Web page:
Dry skin in felines is a fairly common problem, especially in climates where the winter months bring colder temperatures. If the skin appears red, irritated or infected, it is always wise to seek advice from your veterinarian before trying any at-home treatments. However, if the cat is simply exhibiting some itchiness and extra dander, there are a few home remedies for dry skin that are fairly simple to try.
Jojoba oil is one treatment option for felines with dry skin. In addition to healing dry skin, it also protects cats from fleas, ticks and many types of mites, and provides a healthy luster to the coat. It also treats hot spots that sometimes occur as a result of dry skin that has been left untreated. Jojoba oil is natural and nontoxic. Apply the oil with your fingers or a small sponge, and massage deep within the fur so it will penetrate the skin. Many cat owners notice a significant difference after one or two treatments. Their cats are producing less dander and doing much less scratching.
Brushing your cat frequently and thoroughly is another remedy for bouts of feline dry skin. Since brushing stimulates the body's natural oils, this is often one remedy that helps the cat cure itself without the aid of any topical products. Since cats bathe themselves every day, refrain from bathing your cat. While some people think that a bath may help feline dry skin, it actually exacerbates the problem.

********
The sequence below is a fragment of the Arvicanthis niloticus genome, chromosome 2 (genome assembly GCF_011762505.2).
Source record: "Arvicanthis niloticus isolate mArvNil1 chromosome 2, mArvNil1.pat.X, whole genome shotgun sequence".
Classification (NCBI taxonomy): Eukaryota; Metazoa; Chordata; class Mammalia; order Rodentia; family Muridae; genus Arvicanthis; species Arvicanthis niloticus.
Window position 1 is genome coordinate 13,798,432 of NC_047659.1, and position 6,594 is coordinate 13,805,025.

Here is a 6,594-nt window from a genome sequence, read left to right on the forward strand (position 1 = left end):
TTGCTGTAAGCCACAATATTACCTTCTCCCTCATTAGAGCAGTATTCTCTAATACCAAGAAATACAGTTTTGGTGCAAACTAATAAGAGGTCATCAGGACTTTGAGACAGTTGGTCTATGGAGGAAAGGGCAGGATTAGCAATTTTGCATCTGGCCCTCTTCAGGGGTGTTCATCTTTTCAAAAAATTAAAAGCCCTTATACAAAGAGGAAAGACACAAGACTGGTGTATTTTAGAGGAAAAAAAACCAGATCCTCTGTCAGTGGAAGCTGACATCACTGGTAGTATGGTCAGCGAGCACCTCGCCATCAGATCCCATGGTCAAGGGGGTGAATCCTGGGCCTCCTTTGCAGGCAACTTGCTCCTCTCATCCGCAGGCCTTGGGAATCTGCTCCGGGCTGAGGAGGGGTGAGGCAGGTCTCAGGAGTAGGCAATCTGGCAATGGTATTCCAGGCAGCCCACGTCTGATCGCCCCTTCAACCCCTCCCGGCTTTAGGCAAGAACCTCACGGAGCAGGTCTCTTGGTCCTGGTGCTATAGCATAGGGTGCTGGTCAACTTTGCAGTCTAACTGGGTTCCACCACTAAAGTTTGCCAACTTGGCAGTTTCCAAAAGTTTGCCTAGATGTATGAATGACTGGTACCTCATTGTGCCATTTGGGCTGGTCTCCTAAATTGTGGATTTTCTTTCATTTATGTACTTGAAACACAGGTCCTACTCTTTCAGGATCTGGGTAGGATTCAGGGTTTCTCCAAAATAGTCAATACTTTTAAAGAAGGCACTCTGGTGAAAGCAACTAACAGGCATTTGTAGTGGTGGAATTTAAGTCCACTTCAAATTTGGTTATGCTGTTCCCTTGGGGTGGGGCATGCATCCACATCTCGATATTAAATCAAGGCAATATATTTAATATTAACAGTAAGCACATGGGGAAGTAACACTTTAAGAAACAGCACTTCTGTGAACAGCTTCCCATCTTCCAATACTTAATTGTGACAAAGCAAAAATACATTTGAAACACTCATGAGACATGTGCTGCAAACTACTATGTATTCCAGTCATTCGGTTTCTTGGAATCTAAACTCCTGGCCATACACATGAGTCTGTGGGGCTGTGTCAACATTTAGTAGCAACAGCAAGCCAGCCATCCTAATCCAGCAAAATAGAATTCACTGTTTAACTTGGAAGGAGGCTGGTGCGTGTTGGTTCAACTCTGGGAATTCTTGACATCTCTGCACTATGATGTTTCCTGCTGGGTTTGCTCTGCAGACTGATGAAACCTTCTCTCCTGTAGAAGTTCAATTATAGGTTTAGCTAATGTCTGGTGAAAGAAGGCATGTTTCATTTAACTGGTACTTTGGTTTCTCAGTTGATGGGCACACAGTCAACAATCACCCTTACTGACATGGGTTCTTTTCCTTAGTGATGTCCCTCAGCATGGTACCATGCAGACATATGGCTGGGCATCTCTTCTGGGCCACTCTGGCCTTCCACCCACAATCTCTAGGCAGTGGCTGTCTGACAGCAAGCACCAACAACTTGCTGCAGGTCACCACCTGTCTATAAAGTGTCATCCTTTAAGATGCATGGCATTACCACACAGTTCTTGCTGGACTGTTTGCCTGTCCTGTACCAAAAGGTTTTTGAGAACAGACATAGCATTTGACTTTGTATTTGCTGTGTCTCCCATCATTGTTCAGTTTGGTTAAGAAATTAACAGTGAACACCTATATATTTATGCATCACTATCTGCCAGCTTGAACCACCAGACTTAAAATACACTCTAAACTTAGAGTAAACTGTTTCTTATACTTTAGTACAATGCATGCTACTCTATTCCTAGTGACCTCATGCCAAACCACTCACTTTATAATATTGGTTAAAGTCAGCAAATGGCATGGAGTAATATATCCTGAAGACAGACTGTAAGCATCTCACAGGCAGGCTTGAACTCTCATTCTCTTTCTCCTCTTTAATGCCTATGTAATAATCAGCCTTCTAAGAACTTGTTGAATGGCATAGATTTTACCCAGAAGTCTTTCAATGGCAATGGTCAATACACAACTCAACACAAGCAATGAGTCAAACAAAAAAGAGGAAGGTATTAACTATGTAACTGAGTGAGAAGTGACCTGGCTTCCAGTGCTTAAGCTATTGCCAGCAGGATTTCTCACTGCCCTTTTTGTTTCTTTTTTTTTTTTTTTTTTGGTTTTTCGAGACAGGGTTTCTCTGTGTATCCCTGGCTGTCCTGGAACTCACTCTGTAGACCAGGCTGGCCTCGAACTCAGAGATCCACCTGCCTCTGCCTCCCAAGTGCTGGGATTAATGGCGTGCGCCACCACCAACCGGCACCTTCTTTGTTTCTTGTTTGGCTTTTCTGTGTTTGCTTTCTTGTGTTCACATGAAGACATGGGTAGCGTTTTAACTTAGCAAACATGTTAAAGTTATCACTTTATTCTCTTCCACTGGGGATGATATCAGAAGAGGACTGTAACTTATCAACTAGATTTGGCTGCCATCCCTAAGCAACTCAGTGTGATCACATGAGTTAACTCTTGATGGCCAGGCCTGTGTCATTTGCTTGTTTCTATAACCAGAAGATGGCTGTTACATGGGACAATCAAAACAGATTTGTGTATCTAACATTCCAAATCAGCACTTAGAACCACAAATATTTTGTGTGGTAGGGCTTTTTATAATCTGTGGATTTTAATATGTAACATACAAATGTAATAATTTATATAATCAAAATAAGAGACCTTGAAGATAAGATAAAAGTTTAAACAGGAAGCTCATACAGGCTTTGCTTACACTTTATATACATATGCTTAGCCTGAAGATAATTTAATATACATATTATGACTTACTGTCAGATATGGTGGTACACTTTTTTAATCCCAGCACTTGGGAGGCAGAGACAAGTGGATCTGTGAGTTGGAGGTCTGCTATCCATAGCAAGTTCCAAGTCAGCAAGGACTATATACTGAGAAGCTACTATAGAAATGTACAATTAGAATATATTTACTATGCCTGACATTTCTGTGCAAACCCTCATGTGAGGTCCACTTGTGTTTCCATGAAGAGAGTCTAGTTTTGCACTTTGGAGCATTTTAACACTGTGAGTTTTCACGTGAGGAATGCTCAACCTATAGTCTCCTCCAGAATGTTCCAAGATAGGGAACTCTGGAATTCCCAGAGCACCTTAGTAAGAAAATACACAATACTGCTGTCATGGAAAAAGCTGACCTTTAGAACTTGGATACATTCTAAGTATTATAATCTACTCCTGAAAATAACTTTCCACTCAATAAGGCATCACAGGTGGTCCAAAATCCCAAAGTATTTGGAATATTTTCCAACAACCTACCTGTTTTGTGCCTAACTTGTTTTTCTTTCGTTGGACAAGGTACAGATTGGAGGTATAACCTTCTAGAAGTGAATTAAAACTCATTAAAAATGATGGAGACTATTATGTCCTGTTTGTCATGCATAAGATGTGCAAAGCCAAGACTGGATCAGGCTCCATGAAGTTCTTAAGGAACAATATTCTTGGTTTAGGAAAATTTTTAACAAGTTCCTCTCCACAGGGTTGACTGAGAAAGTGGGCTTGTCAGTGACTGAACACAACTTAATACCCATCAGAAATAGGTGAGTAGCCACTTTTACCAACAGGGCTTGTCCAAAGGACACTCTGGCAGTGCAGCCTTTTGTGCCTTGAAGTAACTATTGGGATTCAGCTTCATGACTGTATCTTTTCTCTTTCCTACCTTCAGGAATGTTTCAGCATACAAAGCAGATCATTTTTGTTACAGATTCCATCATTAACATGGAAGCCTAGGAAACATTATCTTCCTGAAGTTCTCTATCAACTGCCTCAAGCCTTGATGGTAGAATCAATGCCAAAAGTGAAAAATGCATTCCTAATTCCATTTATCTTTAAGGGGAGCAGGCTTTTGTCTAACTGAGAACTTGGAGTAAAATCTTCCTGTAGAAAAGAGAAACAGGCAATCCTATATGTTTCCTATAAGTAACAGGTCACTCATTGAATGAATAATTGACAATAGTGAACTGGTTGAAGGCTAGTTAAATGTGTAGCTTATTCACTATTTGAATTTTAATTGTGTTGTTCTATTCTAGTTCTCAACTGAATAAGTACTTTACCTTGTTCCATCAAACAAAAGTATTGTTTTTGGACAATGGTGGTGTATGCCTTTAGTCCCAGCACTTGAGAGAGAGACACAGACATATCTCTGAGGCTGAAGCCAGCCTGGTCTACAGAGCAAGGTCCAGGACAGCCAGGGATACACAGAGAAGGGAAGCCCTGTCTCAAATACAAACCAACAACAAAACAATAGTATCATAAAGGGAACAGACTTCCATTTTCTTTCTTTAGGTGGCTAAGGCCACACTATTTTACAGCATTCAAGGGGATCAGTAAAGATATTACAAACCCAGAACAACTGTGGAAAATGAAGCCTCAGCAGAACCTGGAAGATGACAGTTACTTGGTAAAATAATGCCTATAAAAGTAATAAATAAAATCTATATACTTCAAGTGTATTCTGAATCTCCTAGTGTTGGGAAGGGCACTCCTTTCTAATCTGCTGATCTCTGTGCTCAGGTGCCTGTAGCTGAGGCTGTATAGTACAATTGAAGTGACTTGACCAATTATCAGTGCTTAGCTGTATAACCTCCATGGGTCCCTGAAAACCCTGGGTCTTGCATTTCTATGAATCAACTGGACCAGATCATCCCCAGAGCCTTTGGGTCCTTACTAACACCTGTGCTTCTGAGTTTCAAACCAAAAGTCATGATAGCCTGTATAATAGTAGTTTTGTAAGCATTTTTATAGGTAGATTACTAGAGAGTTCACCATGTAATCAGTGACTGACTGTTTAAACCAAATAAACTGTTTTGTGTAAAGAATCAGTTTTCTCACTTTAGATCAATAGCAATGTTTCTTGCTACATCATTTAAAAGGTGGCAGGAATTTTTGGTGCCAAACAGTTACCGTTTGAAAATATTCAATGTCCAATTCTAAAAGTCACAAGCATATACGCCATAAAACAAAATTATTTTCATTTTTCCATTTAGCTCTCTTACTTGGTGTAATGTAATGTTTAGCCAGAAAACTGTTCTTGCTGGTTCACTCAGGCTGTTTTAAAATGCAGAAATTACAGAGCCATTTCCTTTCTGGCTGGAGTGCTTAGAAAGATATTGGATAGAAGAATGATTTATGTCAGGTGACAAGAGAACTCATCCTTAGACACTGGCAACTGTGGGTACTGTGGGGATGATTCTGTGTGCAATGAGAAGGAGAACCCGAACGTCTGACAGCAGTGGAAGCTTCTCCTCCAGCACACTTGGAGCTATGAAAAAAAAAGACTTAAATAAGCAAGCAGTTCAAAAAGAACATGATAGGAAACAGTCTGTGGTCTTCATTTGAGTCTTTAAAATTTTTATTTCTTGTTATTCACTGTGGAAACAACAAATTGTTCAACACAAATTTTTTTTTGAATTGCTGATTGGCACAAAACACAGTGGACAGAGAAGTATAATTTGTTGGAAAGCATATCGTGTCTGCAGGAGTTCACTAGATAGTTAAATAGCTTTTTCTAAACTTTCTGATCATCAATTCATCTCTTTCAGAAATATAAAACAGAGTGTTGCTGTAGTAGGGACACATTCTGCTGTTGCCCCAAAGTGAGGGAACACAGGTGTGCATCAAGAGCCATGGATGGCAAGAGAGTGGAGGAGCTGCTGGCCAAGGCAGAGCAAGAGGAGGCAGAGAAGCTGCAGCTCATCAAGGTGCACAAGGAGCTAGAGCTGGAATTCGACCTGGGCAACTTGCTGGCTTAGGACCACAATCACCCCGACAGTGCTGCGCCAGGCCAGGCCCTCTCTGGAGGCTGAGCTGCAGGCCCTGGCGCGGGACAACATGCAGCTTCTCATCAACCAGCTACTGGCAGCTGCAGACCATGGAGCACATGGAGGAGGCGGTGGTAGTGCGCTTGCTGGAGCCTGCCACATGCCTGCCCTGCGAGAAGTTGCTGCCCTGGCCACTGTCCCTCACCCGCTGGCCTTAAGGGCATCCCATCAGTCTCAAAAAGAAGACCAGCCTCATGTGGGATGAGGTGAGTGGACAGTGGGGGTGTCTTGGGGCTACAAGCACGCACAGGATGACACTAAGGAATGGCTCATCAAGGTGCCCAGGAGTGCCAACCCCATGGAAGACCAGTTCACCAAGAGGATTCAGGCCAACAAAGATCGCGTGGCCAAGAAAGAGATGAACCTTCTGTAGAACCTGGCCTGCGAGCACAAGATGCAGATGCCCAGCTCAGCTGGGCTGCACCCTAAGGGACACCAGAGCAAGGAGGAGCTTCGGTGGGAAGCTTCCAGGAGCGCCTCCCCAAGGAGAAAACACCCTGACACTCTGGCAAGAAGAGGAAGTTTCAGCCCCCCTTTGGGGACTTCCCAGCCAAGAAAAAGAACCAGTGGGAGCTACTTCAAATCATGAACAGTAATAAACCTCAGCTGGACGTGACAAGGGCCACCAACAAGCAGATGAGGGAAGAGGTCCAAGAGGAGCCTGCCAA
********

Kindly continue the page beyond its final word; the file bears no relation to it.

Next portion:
Don't ever use products designed for human beings to alleviate feline dry skin. It seems harmless, after all, so some cat owners consider such options. We treat our own dry skin with lotions, creams or oils and it makes us feel better rather quickly. These same products, however, can make feline dry skin even worse, by clumping the skin and trapping unnecessary oils near the skin's surface.
Be sure that your cat's food is providing the necessary nutrients to prohibit dry skin. The upper-end foods like Iams and Science Diet are rich in nutrients that keep skin oils at a healthy level. Water is vital to both treating and preventing dry skin in felines, as they require proper hydration for good overall health.
Vitamins and supplements containing fatty acids will help alleviate feline dry skin. While these are readily available as over-the-counter options in most pet supply stores, it is a good idea to check with your veterinarian before starting your cat on a vitamin or supplement regimen.
Most of these remedies are simple and harmless options for treating feline dry skin. However, like human beings, animal's bodies often display seemingly harmless symptoms that may be signs of more serious underlying conditions. If these easy options don't alleviate your cat's dry skin within a very few days, consult your veterinarian for advice in case the dry skin is masking a more serious ailment.
Kimberly Ripley is a freelance writer and published author from Portsmouth, N.H. She has authored five books and hundreds of articles and short stories. Her work has appeared various publications, including "Parenting," "Writer’s Digest," "Vacations" and "Discovery Travel." She studied at the University of Maine and later pursued her writing studies through numerous classes and workshops.